You’ll be amazed with just how many songs use those progressions. Numerous other progressions are mere variations or rearrangements of the above progressions.

Here’s a quick list of some other common chord progressions for you to listen for and play. Which of the above common chord progressions do they remind you of?

  • I – vi – IV – V
  • I – IV – V – IV
  • vi – IV – I – V
  • I – IV – ii – V
  • I – IV – I – V
  • I – ii – iii – IV – V
  • I – III – IV – iv
  • i – V – i – iv
  • vi – V – IV – III (also called the Andalusian Cadence, as Guitar Endeavour explains)

Transposing Chord Progressions

Referring again to our favourite I – V – vi – IV medley, the guys at Axis of Awesome have transposed each of the “four chord songs” into the same key to prove a point.

The originals are written and played in a variety of keys, usually to suit the vocal range of the singer.

Looking to quickly transpose? Simply refer to our handy cheat sheets above. When doing this, it’s often easier to find the tonic (I) chord and use that as your point of reference.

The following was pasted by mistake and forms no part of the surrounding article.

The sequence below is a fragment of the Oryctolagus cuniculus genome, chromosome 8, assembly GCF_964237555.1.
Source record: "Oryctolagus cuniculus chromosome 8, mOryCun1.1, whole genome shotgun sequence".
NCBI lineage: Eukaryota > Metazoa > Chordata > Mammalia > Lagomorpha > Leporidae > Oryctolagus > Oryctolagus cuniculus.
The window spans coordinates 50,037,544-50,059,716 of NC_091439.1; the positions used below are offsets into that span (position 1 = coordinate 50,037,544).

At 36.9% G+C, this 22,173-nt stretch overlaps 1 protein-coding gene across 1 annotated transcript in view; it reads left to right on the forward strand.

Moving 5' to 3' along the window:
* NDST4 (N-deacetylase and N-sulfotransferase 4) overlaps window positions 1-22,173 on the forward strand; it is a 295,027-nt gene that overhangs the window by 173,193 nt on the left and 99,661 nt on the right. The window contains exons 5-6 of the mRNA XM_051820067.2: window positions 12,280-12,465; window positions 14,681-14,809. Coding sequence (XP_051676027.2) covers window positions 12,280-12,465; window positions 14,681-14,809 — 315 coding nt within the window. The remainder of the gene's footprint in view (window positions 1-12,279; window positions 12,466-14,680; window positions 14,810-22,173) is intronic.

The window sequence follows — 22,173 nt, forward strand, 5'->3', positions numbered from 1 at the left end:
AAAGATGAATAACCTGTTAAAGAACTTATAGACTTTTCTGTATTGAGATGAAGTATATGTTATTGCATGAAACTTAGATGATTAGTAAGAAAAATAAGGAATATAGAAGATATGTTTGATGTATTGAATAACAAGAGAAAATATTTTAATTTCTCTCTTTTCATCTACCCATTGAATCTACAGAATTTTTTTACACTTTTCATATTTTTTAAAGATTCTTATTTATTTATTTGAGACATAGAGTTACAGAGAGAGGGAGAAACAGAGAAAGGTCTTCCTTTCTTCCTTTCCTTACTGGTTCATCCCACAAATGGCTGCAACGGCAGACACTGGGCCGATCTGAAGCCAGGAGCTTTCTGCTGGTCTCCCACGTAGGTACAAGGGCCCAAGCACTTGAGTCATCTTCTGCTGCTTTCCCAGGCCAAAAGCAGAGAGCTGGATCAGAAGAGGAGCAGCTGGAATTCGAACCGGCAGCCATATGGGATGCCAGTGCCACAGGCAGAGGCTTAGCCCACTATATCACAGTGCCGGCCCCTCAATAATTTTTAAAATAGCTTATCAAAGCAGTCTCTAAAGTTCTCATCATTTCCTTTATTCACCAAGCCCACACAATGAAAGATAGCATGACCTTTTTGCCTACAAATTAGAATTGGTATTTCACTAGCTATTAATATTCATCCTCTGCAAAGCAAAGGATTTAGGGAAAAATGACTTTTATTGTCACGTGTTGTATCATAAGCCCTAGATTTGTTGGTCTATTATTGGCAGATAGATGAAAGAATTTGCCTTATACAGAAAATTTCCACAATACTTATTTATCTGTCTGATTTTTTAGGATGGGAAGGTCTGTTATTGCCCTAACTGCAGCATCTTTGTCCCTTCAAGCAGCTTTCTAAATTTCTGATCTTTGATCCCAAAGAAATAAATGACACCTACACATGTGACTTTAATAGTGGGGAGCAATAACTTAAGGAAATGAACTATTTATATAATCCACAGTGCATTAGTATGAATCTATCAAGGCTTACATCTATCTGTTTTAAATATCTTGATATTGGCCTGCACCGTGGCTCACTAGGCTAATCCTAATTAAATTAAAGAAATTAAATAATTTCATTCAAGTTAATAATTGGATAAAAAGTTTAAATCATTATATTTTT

Transposing on Piano

With all the keys laid out in front of you to see, transposition on piano is straightforward if you can count tones and semitones.

Say you’re trying to play our favourite I – V – vi – IV. Start with your root chord. Count five semitones down – there’s the root note of your V chord. Two semitones up from V is your vi chord, and four down from your vi chord is your IV.

This semitone pattern applies in any key. Once your hands get used to the movements, you’ll barely need to look at your hands to plunk out the progression – muscle memory will kick in. Just remember to watch those key signatures!

Flowkey’s fantastic guide demonstrates just how to get your fingers (on both hands!) moving on the keyboard, using the I – V – vi – IV progression as an example.

Transposing on Guitar

Playing chord progressions on guitar is effectively an exercise in muscle memory.

Capos make it possible to play any chord in any shape you want – so take advantage of this when transposing.

This chart outlines the chord changes that occur when you capo specific frets:

No capo Capo 1 Capo 2 Capo 3 Capo 4 Capo 5 Capo 6
C C♯/Db D D♯/Eb E F F♯/Gb
D D♯/Eb E F F♯/Gb G G♯/Ab
E F F♯/Gb G G♯/Ab A A♯/Bb
G G♯/Ab A A♯/Bb B C C♯/Db
A A♯/Bb B C C♯/Db D D♯/Eb
Dm D♯m/Ebm Em Fm F♯m/Gbm Gm G♯m/Abm
Em Fm F♯m/Gbm Gm G♯m/Abm Am A♯m/Bbm
Am A♯m/Bbm Bm Cm C♯m/Dbm Dm D♯m/Ebm

Say you’ve got a I – IV – V progression in D major. You know the chord shapes well, but you’d like to sing along in the key of A major.